The reason was that the USB drives are slow when MySQL is doing something that causes heavy and sustained disk IO.
Which is not a surprise considering that USB flash drives typically have IO throughput of merely 5-15 MiB/s.
Also, I separated the system disk (which holds the operating system) from the data disk (which holds the files being uploaded and downloaded to/from sprend.com).
The reason to separate the system disk from the data disk is performance – concurrent reads and writes in particular.
And why is that necessary?
Well, our internet connection is a dedicated 100/100 Mbit/s full duplex ethernet line (which is pretty damn good for a “free of charge web service” provided by a couple of unknown guys).
This means what we can push a maximum of 25 MiB/s through the line.
That’s nothing for our SATA-300 hard drives which I’ve measured to push approximately 100 MiB/s per drive at peak performance.
But, and this is the crux, at peak hours (noon, afternoon and evenings) we typically have something like 30 to 40 simultaneous file transfers in progress.
And while the aggregate bandwidth of those transfers seldom go beyond 15 MiB/s they do cause simultaneous reads and writes of 30 to 40 different files on the hard drive.
This means that the magnetic head inside the hard drive is jumping around like crazy the whole time while accessing the different data blocks belonging to all those files (no matter what you do, the data blocks are gonna get spread out over the platter(s) inside the hard drive over time – especially with our high rate of file creations and deletions – and that’s why the magnetic head has to jump around so much).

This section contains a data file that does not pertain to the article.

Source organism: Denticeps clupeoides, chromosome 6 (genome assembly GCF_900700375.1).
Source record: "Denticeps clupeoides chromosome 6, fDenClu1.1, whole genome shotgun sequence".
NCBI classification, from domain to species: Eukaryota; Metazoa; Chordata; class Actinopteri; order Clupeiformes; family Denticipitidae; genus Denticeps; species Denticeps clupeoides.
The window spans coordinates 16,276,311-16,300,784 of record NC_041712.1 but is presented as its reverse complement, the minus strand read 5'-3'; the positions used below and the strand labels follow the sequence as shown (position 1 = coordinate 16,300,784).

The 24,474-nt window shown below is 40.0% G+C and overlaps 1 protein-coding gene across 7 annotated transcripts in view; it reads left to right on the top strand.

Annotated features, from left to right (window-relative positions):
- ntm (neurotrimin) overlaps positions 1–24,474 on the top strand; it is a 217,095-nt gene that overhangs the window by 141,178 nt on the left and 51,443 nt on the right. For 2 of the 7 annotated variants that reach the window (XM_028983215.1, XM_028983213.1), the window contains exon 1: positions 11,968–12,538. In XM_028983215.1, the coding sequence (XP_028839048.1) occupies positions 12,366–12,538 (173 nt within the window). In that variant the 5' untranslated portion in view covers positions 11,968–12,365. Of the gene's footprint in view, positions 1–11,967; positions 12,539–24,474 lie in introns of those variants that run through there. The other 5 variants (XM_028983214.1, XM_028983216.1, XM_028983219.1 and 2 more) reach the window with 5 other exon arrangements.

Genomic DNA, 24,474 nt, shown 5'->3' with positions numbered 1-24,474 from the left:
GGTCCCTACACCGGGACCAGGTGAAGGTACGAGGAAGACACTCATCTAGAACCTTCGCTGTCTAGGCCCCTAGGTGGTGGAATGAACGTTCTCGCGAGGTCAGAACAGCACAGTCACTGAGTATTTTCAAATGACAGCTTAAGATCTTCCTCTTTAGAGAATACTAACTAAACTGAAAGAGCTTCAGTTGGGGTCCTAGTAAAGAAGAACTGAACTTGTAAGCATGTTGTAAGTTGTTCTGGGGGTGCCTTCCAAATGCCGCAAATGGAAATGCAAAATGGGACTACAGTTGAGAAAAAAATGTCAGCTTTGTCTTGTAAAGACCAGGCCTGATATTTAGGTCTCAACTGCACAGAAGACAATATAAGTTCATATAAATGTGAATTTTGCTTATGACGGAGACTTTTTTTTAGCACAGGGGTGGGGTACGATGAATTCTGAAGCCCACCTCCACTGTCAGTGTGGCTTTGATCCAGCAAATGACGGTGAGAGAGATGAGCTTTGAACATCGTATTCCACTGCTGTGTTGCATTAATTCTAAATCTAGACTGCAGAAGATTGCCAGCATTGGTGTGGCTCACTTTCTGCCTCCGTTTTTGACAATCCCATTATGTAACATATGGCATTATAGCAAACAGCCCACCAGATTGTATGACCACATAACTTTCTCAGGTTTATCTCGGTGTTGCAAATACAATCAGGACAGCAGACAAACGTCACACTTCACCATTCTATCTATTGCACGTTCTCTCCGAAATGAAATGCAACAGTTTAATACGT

That in turn translates into increased seek times (and increased wear & tear) on the hard drive.
On the old server we had combined system and data disk, a PATA/100 disk controller and the XFS file system on the hard drives.
That caused the old hard drives to become seriously overworked and slow at peak traffic hours.
Now, there’s absolutely nothing wrong with XFS. I’ve done some serious performance comparisons of the Linux journalling file systems ext3, reiser3, JFS and XFS. All on the same Linux installation on non-enterprise hardware, and XFS was the clear winner.
But the newer generation ext4 (with its extents, pre-allocation, delayed allocation and multiblock allocator) in conjunction with the faster SATA-300 disk subsystem and separated system & data disks proved to be highly effective.